Results are reported as means ± SE. Continuous variables were compared between groups using paired or unpaired t-tests, as appropriate. Statistical significance was defined as P < 0.05.
Baseline demographics, hemodynamics, and metabolic characteristics of study participants are shown in Table 1. OSA patients suffered a high nocturnal hypoxic burden with a mean AHI of 56 events/h and lowest nocturnal oxygen saturation averaging 76 ± 4%.
Evening baseline free nitrotyrosine levels were similar before sleep in the control and OSA groups [0.16 ± 0.01 and 0.15 ± 0.01 ng/ml, respectively, P = not significant (NS)]. Neither normal sleep nor disturbed apneic sleep led to significant changes of plasma nitrotyrosine levels (morning levels: control group 0.14 ± 0.01 ng/ml; OSA group 0.15 ± 0.01 ng/ml, P = NS) (Fig. 1).
The present study was undertaken to test the hypothesis that circulating free nitrotyrosine levels, a specific marker for NO-mediated oxidative injury to proteins, are affected either acutely or chronically by repetitive severe hypoxemia resulting from OSA.
Our hypothesis was based on the fact that OSA has been shown to be associated with increased generation of superoxide and other ROS (9, 32), which react with NO and lead to the production of peroxynitrite. Peroxynitrite is a potent oxidizing and nitrating agent that may be implicated in the pathogenesis of cardiovascular disease and formation of atherosclerotic lesions by increasing lipid peroxidation, depleting antioxidant defenses, and injuring endothelial cells (2, 3, 15, 17). Decreased NO synthase activity, which may be also due to hypoxia or due to increased NO synthase inhibitors (34), may contribute to the lower NO levels that have been reported in OSA patients (18, 24, 33). Reduced biological effects of NO and increased nitrosative stress might therefore help explain the development of cardiovascular complications in OSA.
Peroxynitrite is very short-lived and therefore cannot be readily measured in plasma. However, it can nitrate tyrosine residues in proteins (2, 10, 16), leaving longer-lasting footprints of its transient production in vivo. Animal studies demonstrate that nitrotyrosine has a half-life of ∼1–1.5 h in vivo (21, 40). Therefore, circulating free nitrotyrosine can be considered as an indirect index of peroxynitrite production. Furthermore, the half-life of nitrotyrosine suggests that it should be useful in detecting not only chronic but also acute (i.e., overnight) effects of OSA on RNS production. Nevertheless, nitrotyrosine can be generated also through other pathways, such as myeloperoxidase (10, 13, 29). Therefore, rather than being a specific marker for peroxynitrite formation, nitrotyrosine should be considered as a marker of overall nitrosative stress.
Our results demonstrate that in otherwise disease-free subjects, moderate to severe OSA is not accompanied by chronically elevated nitrotyrosine. In addition, plasma nitrotyrosine levels do not change acutely even after severe oxidative stress, such as that induced by overnight apneic sleep with significant nocturnal hypoxic stress. Furthermore, nitrotyrosine concentrations do not exhibit diurnal variation in normal healthy subjects.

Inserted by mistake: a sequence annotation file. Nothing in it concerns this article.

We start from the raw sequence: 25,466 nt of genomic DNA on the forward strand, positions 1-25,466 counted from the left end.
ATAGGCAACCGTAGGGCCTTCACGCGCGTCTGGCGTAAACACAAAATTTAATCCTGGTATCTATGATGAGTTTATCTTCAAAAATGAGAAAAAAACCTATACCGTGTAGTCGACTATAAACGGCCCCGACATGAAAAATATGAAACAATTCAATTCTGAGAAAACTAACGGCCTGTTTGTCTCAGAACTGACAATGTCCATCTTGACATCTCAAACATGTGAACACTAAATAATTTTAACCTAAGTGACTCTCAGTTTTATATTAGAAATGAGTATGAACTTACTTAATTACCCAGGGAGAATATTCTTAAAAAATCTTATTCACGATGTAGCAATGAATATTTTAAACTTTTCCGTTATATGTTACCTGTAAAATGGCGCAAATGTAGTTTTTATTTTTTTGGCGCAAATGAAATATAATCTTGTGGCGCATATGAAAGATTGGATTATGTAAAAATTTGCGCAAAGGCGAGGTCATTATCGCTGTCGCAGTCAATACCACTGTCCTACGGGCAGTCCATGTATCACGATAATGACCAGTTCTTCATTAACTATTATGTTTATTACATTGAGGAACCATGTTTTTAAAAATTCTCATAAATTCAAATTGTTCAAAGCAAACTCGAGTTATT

Our negative results are important for understanding the pathophysiology of hypoxemia/reoxygenation in OSA. Despite prior studies describing the presence of oxidative stress and increased production of ROS in OSA (6, 9, 23, 32), we have found no evidence that RNS generation is affected by OSA. This might indicate that RNS are not involved in OSA pathophysiology or that OSA may activate some defense mechanisms protecting the body from any deleterious effects of RNS.
Important strengths of our study are first, that we included only normotensive, nonsmoking, otherwise healthy OSA patients, on no medications. Second, our healthy control subjects were very similar with respect to age and BMI, and the presence of occult sleep apnea in the control group was excluded by overnight polysomnography. Because obesity may itself be linked to increased nitrotyrosine (4, 5, 8, 11), matching for BMI is critical to differentiate between effects of obesity and effects of OSA on nitrotyrosine. Overt cardiovascular diseases may also be accompanied by increased nitrotyrosine (2, 3, 15, 36, 41). Exclusion of subjects with any other comorbidities and exclusion of occult OSA in the control subjects minimize any likelihood that our results were affected by the presence of other comorbidities or occult OSA in the control group. Third, our OSA patient group had an AHI level averaging in the severe range and lowest nocturnal oxygen desaturation averaging 76%, indicating profound nocturnal hypoxic stress. Hence, any clinically significant effects of OSA on nitrotyrosine should have been evident from our studies. Limitations of our study include the modest sample size. Furthermore, we measured free nitrotyrosine, and we cannot exclude the possibility that protein-bound or intracellular nitrotyrosine may be affected by OSA.
In conclusion, in otherwise healthy individuals, OSA is not accompanied by increased circulating free nitrotyrosine. This observation suggests that repetitive hypoxemia alone does not result in increased nitrosative stress in OSA. Thus nitrosative stress is unlikely to explain the increased prevalence of cardiovascular and cerebrovascular dysfunction reported in OSA patients.
This research was supported by National Institutes of Health Grants HL-65176, HL-61560, HL-70602, and M01-RR-00585.
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- Copyright © 2004 the American Physiological Society